Canadian Art

See It

Luis Camnitzer: Playing with Ideas

Morris and Helen Belkin Art Gallery, Vancouver Sep 30 to Dec 4 2011
Luis Camnitzer <em>Landscape as an Attitude</em> 1979 Courtesy Daros Latinamerica Collection Zürich / photo Peter Schälchli Luis Camnitzer Landscape as an Attitude 1979 Courtesy Daros Latinamerica Collection Zürich / photo Peter Schälchli

Luis Camnitzer <em>Landscape as an Attitude</em> 1979 Courtesy Daros Latinamerica Collection Zürich / photo Peter Schälchli

Conceptual art sometimes gets a bad rap for being too heavy-handed or dependent on intellectual prerequisites. However, flirting with the rigid foundations of conceptualism can result in pieces of art that are thoughtful without being ostentatious, and installations that are playful without being clumsy. These are the types of works for which Luis Camnitzer, currently the focus of a survey at the Morris and Helen Belkin Art Gallery in Vancouver, is known.

Camnitzer, a German-born Uruguayan based in New York City, is a respected artist, theorist and educator who’s made contributions to the field of conceptual art by focusing on the ways it can engage rather than exclude.

“I’m interested in minimal input and maximal output,” he says in a conversation posted to the Belkin’s YouTube channel. “I’m not reducing myself to a particular shape, form or material, or lack thereof. I’m more interested in how to activate an environment and people with some minimal stimulus so that there’s more room for resonance and more room for creativity on the side of the public.”

To trace this practice, the Belkin is showing more than 70 Camnitzer pieces created from 1966 to the present day. Showing elsewhere on the UBC campus is the installation Arbitrary Objects and Their Titles. For this work, on view at the Walter C. Koerner Library until December 31, Camnitzer has taken various unremarkable objects (such as a clothespin, an elastic band and a screw) found around the campus and attached them to a wall. Beneath them, he has scribbled equally unremarkable words on scraps of paper. It’s the kind of assemblage that might appear apathetic at first, but that gestures, like much of the artist’s work, towards a higher aim—recontextualizing the ways we order the world around us.

This article was first published online on October 20, 2011.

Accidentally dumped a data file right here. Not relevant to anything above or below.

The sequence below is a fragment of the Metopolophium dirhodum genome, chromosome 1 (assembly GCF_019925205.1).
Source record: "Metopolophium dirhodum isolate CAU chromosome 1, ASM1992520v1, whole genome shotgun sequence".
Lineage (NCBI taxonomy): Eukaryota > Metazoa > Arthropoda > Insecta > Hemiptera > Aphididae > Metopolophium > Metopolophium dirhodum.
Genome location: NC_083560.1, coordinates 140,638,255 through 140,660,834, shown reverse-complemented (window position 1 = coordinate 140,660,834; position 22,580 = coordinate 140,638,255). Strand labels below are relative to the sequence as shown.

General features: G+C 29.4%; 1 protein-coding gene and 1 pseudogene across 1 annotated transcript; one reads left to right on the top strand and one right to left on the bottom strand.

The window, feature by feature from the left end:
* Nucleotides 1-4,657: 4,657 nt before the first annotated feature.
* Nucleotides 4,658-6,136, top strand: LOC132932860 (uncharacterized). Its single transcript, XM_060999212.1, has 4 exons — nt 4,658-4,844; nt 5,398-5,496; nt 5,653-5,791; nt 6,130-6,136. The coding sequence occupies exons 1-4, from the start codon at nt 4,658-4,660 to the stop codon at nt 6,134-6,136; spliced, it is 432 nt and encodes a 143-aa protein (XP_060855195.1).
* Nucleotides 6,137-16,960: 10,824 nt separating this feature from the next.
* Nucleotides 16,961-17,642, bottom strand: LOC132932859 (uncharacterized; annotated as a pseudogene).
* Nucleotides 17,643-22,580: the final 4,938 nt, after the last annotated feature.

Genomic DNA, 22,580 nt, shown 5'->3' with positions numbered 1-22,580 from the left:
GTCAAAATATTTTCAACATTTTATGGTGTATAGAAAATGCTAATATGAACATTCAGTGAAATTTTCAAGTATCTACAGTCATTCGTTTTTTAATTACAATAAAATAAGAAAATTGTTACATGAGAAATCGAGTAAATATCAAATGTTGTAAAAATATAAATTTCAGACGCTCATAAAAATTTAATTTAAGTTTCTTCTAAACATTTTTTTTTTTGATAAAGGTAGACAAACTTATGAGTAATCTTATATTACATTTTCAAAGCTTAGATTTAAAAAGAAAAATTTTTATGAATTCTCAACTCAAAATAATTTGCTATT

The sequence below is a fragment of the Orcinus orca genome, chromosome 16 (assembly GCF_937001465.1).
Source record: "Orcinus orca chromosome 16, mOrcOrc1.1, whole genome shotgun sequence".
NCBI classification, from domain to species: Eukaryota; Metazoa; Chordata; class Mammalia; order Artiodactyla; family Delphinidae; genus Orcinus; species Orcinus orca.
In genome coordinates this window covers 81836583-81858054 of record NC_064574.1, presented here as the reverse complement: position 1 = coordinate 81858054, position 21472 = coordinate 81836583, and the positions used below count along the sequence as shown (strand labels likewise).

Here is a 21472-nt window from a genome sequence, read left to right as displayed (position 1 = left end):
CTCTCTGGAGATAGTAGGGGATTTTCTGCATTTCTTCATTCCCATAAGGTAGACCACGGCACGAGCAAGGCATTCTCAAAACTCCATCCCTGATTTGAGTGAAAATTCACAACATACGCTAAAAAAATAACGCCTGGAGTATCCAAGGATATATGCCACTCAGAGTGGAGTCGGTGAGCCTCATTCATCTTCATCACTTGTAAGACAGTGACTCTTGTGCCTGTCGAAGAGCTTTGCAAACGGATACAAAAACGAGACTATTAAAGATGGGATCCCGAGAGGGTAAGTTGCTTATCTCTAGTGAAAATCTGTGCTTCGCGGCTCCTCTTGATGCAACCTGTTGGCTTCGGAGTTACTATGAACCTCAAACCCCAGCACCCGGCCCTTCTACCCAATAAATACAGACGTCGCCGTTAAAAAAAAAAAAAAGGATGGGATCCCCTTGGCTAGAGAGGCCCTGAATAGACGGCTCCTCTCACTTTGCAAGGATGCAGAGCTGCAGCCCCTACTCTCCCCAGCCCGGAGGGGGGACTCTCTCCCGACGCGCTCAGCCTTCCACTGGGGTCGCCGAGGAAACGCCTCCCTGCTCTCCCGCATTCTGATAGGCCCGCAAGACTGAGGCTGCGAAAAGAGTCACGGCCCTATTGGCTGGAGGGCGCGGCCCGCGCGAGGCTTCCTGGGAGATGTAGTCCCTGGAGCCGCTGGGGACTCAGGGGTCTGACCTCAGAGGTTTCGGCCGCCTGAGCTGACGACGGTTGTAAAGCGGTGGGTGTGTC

RELATED STORIES

  • Faces: The Eyes Have It

    Leave it to Scott Watson to put a rich curatorial spin on a permanent collection show. In the Belkin’s current exhibition, paintings, photographs, sculptures and videos explore how the human face relates to ideas of gender, race, class and history.

  • 2011 Preview: Facing the New Year

    From Steven Shearer at the Venice Biennale to a major survey of Janet Cardiff and George Bures Miller at home, 2011 promises to be an exciting year for Canadian art. Get your calendar set with our cross-country picks for the next 12 months.

  • Jamelie Hassan: International Developments

    London, Ontario’s Jamelie Hassan has consistently produced art that is international in its scope. Now the artist’s first major survey, on in Vancouver, articulates the vast political and cultural ground she’s covered.

 

FOUNDATION NEWS

[an error occurred while processing this directive]

ONLINE

  • Janet Cardiff and George Bures Miller: Black Birds

    New York critic Joseph R. Wolin heads to the Park Avenue Armory where Janet Cardiff and George Bures Miller are creating a buzz (and other sounds) at the US premiere of a dark, nightmarish installation originally created for the 2008 Biennale of Sydney.

  • Grange Prize 2012: Hot Shots

    One of Canada’s largest cash-value art prizes—$65,000 in total with $50,000 going to the winner, $5,000 to three runners-up—announced its finalists this week. Take in their wide-ranging works in this slideshow.

  • Wanda Koop: Into the Woods

    A visit to Wanda Koop’s cabin near Riding Mountain National Park in southern Manitoba proves intriguing for Vancouver critic Robin Laurence. There, Laurence writes, Koop bridges old Grey Owl myths with a new series of paintings on our increasingly digital culture.

  • Brad Tinmouth: Survival Strategies

    The basement of an art gallery may seem an unlikely place to create an emergency shelter. However, Xpace's lower gallery is an ideal setting for Brad Tinmouth's “If Times Get Tough or Even If They Don't,” which evokes a cold-war bunker.

  • Wim Delvoye: Blame it on Paris

    Silk-covered pigs, lattice-cut car tires and a tattooed man are just a few of the works that Belgian artist Wim Delvoye has shuttled into the old, Gothic wing of the Louvre this summer. Jill Glessing reviews, finding a terrific amalgam of high and low.

More Online

Report a problem